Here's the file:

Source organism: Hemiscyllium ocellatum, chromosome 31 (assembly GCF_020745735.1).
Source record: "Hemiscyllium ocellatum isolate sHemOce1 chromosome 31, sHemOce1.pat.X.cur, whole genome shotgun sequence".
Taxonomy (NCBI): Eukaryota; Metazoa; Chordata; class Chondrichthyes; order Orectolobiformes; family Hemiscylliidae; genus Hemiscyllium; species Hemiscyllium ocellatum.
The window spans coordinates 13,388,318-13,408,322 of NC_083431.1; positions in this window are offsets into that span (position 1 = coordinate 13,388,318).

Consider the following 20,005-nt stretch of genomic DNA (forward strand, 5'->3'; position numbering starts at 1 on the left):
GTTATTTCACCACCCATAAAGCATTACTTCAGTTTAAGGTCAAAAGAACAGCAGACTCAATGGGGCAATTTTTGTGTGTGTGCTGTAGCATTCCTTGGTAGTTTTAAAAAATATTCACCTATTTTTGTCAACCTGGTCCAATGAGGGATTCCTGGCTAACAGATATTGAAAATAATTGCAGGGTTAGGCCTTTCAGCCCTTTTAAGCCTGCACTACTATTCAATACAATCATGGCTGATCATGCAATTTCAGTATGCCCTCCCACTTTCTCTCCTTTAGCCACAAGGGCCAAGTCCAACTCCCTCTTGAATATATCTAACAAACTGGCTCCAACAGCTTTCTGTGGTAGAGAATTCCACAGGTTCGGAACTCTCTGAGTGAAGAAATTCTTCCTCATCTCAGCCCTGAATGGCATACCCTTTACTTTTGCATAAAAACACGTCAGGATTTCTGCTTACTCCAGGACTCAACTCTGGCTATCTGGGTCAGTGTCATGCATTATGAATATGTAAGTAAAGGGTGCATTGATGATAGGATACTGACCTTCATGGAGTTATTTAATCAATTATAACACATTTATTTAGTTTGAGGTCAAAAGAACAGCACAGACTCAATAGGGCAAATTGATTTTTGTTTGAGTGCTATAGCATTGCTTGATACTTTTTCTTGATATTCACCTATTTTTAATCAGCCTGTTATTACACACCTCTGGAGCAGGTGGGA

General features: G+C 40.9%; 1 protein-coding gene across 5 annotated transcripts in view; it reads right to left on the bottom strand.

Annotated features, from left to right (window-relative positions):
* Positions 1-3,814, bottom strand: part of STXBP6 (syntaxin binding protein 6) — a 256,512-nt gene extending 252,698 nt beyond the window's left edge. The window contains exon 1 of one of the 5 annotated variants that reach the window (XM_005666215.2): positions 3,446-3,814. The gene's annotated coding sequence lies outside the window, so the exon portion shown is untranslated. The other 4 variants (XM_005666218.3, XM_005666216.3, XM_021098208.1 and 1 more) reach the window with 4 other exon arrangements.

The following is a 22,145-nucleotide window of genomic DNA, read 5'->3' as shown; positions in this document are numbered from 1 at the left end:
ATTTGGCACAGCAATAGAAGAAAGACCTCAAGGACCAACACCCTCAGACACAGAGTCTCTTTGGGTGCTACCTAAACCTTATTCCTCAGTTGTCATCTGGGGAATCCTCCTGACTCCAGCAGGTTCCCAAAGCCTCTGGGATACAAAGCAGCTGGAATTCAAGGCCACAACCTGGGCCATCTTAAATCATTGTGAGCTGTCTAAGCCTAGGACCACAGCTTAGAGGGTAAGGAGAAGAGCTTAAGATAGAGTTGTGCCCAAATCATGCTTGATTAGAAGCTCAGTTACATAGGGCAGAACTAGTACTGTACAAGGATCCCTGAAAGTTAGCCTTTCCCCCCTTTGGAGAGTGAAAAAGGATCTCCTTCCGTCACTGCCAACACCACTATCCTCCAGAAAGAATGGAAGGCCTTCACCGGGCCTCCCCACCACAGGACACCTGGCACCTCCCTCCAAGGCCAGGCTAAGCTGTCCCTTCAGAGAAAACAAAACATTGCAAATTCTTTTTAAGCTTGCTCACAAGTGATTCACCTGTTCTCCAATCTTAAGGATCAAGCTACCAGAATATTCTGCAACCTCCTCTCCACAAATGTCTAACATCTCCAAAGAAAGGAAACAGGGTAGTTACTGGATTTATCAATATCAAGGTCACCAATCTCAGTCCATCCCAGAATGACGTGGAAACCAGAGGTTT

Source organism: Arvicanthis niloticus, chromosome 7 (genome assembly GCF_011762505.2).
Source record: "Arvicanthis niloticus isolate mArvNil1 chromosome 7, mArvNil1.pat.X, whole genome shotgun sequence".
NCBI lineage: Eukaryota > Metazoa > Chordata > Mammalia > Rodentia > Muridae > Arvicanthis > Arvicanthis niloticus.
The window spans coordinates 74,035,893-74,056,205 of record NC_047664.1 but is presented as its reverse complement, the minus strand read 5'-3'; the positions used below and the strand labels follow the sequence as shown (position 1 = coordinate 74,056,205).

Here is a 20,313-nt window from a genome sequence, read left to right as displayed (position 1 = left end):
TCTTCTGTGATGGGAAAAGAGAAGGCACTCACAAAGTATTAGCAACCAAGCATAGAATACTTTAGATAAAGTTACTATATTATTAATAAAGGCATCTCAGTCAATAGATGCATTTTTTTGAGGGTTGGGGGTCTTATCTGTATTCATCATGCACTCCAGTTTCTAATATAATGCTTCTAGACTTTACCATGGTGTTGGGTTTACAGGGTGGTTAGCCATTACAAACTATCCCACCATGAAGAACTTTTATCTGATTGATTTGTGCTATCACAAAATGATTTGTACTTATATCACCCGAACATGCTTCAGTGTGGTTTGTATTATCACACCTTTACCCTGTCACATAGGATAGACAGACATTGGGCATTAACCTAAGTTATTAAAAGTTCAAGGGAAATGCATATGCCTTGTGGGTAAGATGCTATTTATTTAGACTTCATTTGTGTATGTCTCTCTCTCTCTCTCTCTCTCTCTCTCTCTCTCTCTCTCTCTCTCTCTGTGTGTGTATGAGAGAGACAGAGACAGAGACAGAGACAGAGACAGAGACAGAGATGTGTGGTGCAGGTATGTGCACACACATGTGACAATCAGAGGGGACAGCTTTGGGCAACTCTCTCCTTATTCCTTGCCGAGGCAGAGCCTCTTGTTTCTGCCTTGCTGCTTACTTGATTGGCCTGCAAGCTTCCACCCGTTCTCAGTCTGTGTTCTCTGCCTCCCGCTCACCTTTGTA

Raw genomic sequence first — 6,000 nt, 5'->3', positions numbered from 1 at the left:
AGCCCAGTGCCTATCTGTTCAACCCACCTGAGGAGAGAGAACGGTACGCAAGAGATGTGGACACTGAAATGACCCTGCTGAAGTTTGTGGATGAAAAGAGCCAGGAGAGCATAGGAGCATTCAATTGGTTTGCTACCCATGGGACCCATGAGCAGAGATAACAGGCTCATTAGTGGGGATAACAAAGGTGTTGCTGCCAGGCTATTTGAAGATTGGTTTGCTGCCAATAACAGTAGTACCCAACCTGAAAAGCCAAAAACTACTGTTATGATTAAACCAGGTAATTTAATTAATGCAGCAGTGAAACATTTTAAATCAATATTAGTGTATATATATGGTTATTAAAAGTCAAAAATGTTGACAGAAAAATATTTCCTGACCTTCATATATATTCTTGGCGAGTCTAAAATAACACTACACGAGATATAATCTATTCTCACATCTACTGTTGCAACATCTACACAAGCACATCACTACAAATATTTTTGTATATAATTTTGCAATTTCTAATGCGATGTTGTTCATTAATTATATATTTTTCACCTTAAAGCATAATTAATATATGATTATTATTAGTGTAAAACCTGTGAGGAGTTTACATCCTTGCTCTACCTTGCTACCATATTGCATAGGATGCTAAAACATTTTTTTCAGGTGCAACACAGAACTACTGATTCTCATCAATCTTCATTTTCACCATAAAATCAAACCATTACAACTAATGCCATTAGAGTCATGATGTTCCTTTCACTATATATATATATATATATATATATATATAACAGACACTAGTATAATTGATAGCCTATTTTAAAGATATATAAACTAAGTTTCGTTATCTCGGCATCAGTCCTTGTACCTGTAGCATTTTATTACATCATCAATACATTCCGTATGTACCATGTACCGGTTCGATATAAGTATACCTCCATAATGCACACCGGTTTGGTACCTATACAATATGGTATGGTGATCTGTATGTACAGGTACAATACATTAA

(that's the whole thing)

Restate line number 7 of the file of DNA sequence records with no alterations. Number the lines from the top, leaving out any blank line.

General features: G+C 40.9%; 1 protein-coding gene across 5 annotated transcripts in view; it reads right to left on the bottom strand.